In the previous lesson, students began reading An Inspector Calls, exploring the setting and its significance by annotating the stage directions, and examining character through the consideration of symbolic props. This introduction gave them a basis from which to engage critically with the content of the play, and began the process of examining the author’s craft and the play’s larger message.
In this lesson, students will develop their understanding of the sociohistorical context of the play, focusing specifically on class, etiquette and hierarchy. By deepening their knowledge of the social expectations of the world in which the characters live, students are better able to understand the choices the characters make and the consequences of those choices. This analysis of the play also helps students to consider how our opportunities, choices and values are intricately linked to the social environment in which we are nurtured, and how our identity is both forged from, and influences, our experiences. Such exploration and awareness is a necessary step towards self-reflection and encourages students not only to learn from the characters’ behaviour and choices, but to reflect on modern social norms and their implications. Given the potentially sensitive nature of the class discussion, we recommend that you review your class contract with your students to remind them of the importance of how they communicate their ideas with others.
In this lesson, it is important for students to understand that class is a social system which divides people into groups according to their economic and social position. In the United Kingdom, society is divided into the following classes:
- The working class: those who engage in physical work, are often only paid for the hours they work, and tend to be paid less than other groups in society.
- The middle class: those who tend to be well educated (they have attended university) and work in roles that require specific skills or qualifications. They tend to earn more money than the working class, but are not regarded as rich.
- The upper class: those who are of the highest social status (they may have aristocratic titles such as duke or duchess, lord or lady) and they may possess great amounts of wealth, though this is not always the case.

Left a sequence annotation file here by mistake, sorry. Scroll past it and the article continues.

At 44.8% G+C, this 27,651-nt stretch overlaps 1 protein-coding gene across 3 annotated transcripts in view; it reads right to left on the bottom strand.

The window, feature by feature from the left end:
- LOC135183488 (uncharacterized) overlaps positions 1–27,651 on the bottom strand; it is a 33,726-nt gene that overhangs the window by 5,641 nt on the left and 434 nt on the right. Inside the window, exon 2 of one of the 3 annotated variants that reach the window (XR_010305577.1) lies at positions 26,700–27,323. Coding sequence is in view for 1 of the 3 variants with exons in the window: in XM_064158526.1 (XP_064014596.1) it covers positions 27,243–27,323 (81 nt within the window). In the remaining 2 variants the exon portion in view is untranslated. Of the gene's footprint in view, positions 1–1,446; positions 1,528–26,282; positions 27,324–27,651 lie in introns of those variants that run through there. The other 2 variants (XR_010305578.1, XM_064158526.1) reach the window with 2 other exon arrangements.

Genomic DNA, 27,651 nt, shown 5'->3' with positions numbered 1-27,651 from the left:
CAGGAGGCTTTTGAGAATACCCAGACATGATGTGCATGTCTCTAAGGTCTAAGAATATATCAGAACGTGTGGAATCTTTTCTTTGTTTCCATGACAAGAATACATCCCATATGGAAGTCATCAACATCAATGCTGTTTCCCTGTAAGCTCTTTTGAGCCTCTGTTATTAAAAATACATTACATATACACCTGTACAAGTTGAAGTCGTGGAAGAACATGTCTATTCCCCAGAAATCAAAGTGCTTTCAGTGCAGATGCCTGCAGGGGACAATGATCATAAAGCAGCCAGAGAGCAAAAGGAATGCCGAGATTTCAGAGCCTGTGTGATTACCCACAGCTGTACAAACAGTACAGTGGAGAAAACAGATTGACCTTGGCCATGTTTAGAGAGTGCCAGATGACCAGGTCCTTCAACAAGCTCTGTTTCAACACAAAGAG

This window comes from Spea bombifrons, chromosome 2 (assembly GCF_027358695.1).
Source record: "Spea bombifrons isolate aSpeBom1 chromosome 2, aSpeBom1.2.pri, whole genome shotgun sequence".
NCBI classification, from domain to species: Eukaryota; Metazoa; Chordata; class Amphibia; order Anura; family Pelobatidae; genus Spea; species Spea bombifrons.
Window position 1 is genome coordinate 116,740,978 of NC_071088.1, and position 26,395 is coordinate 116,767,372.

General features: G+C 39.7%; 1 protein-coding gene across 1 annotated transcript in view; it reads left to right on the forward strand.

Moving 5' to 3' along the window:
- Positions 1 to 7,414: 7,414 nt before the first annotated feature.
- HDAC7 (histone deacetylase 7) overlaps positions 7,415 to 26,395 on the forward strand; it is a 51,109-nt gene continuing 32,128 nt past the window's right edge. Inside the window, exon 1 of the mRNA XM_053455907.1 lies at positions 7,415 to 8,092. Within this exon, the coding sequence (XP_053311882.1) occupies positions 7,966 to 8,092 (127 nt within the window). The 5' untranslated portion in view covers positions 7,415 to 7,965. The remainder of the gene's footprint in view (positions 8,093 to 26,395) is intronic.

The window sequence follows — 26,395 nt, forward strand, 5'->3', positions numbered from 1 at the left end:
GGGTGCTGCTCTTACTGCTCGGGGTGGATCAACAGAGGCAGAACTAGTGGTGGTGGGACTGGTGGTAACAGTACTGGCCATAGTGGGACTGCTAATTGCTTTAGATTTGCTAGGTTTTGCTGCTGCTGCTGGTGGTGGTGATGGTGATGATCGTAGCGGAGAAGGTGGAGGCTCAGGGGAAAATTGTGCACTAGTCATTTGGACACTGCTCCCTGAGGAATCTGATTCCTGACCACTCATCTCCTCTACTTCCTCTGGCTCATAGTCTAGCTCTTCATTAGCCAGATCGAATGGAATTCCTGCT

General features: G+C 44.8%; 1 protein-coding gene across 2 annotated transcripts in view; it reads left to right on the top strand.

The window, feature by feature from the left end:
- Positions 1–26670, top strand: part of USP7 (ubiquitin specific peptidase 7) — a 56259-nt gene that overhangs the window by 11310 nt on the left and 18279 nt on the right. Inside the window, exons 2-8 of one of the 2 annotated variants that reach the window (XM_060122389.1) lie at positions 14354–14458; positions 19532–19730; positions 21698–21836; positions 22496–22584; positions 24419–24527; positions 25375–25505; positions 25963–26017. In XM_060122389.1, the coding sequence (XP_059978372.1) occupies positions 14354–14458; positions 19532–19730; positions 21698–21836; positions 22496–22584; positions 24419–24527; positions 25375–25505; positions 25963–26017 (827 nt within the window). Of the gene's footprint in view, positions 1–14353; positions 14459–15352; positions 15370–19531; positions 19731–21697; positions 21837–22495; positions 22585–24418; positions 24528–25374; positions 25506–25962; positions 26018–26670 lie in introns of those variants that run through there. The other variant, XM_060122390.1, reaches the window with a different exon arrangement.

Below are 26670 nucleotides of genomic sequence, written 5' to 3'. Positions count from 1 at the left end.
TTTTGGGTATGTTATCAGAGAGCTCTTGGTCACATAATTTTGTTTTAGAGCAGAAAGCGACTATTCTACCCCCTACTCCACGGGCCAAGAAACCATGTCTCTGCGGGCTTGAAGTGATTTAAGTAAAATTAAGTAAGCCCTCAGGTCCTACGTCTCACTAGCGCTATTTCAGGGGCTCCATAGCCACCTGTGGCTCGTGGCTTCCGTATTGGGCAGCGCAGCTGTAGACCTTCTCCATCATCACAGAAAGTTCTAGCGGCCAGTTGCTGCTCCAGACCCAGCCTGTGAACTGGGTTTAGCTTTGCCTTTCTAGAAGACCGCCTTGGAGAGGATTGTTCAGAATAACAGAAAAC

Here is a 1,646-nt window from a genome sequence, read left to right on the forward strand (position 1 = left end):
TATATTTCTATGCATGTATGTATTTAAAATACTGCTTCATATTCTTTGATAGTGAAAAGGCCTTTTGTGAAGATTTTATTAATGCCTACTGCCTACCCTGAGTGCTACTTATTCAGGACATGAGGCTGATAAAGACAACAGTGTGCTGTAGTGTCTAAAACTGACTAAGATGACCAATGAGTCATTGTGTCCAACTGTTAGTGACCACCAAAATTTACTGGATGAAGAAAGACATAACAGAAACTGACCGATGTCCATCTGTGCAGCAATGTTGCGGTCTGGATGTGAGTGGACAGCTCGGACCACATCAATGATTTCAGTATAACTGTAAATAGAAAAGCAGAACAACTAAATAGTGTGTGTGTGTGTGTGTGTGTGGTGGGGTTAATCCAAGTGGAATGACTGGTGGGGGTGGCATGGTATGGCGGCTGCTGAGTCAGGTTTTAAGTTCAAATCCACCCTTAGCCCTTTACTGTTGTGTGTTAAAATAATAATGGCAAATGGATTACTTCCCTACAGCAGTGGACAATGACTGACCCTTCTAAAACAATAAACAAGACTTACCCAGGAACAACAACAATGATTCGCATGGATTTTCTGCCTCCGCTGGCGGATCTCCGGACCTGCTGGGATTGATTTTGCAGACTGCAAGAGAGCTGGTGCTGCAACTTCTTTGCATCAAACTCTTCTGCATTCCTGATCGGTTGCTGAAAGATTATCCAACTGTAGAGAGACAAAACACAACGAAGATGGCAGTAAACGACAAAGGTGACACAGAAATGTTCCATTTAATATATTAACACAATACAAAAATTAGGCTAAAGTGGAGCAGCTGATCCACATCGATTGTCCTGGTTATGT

Currently in the UK, social class is regarded as less important than it was before the Second World War, but it can still nonetheless impact opportunities and status: it can influence the way others view us and dictate where we fit in the social hierarchy. Different social groups are also expected to behave according to specific social norms and are bound by the etiquette – the codes and norms of behaviour – of their social grouping. Stereotypically, the people of the upper classes are believed to possess the best manners.
The activities in this lesson refer to pages 1–5 of the Heinemann edition of An Inspector Calls.
Alignment with the GCSE Specification
- Application of Contextual Information (Lit-AO3)
- Critical Reading of Non-Fiction Texts (Lang-AO2/AO4)
- Evidence-Based Reasoning (Lit-AO1–3/Lang-AO1–4)
- Reading Comprehension (Lit-AO1, Lang-AO1)
Students are introduced to key vocabulary terms, which enables them to read a range of non-fiction primary sources for both comprehension and critical engagement. Students work in groups to interpret and summarise the content, making comparisons between the conventions of Victorian society and modern society. They then use evidence-based reasoning by applying what they have learnt about the sociohistorical context to rank the characters of the play according to their social hierarchy. The use of discussion and writing throughout gives students the opportunity to verbalise their thoughts and practise turning them into coherent sentences, which will help them across their English GCSEs.
Learn more about this unit’s Alignment with GCSE Specification.